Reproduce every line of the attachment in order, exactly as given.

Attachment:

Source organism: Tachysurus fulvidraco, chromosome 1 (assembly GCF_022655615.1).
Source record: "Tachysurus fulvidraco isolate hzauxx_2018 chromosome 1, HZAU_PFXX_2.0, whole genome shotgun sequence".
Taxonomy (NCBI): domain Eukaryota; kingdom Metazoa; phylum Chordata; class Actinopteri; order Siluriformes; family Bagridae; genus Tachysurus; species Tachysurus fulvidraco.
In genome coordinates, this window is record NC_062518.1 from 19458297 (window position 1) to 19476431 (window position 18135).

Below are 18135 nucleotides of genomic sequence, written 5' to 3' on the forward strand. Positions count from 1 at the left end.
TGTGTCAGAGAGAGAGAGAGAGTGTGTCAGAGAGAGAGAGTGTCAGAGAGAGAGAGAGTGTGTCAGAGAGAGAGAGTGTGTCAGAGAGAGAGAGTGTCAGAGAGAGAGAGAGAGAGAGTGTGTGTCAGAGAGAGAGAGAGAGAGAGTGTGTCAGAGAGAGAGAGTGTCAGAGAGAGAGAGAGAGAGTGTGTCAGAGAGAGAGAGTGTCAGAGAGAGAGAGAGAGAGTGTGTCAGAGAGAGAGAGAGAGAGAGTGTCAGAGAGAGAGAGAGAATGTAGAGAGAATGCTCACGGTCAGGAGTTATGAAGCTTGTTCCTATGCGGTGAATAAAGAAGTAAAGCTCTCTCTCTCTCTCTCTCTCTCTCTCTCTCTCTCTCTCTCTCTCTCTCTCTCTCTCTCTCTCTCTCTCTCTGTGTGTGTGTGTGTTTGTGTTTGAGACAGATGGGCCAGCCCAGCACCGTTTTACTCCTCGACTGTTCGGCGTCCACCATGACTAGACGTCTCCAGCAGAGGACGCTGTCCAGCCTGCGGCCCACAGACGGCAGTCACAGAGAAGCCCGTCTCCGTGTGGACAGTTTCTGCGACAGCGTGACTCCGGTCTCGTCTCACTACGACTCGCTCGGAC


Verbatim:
Source organism: Tachysurus fulvidraco, chromosome 1 (assembly GCF_022655615.1).
Source record: "Tachysurus fulvidraco isolate hzauxx_2018 chromosome 1, HZAU_PFXX_2.0, whole genome shotgun sequence".
Taxonomy (NCBI): domain Eukaryota; kingdom Metazoa; phylum Chordata; class Actinopteri; order Siluriformes; family Bagridae; genus Tachysurus; species Tachysurus fulvidraco.
In genome coordinates, this window is record NC_062518.1 from 19458297 (window position 1) to 19476431 (window position 18135).

Below are 18135 nucleotides of genomic sequence, written 5' to 3' on the forward strand. Positions count from 1 at the left end.
TGTGTCAGAGAGAGAGAGAGAGTGTGTCAGAGAGAGAGAGTGTCAGAGAGAGAGAGAGTGTGTCAGAGAGAGAGAGTGTGTCAGAGAGAGAGAGTGTCAGAGAGAGAGAGAGAGAGAGTGTGTGTCAGAGAGAGAGAGAGAGAGAGTGTGTCAGAGAGAGAGAGTGTCAGAGAGAGAGAGAGAGAGTGTGTCAGAGAGAGAGAGTGTCAGAGAGAGAGAGAGAGAGTGTGTCAGAGAGAGAGAGAGAGAGAGTGTCAGAGAGAGAGAGAGAATGTAGAGAGAATGCTCACGGTCAGGAGTTATGAAGCTTGTTCCTATGCGGTGAATAAAGAAGTAAAGCTCTCTCTCTCTCTCTCTCTCTCTCTCTCTCTCTCTCTCTCTCTCTCTCTCTCTCTCTCTCTCTCTCTCTCTGTGTGTGTGTGTGTTTGTGTTTGAGACAGATGGGCCAGCCCAGCACCGTTTTACTCCTCGACTGTTCGGCGTCCACCATGACTAGACGTCTCCAGCAGAGGACGCTGTCCAGCCTGCGGCCCACAGACGGCAGTCACAGAGAAGCCCGTCTCCGTGTGGACAGTTTCTGCGACAGCGTGACTCCGGTCTCGTCTCACTACGACTCGCTCGGAC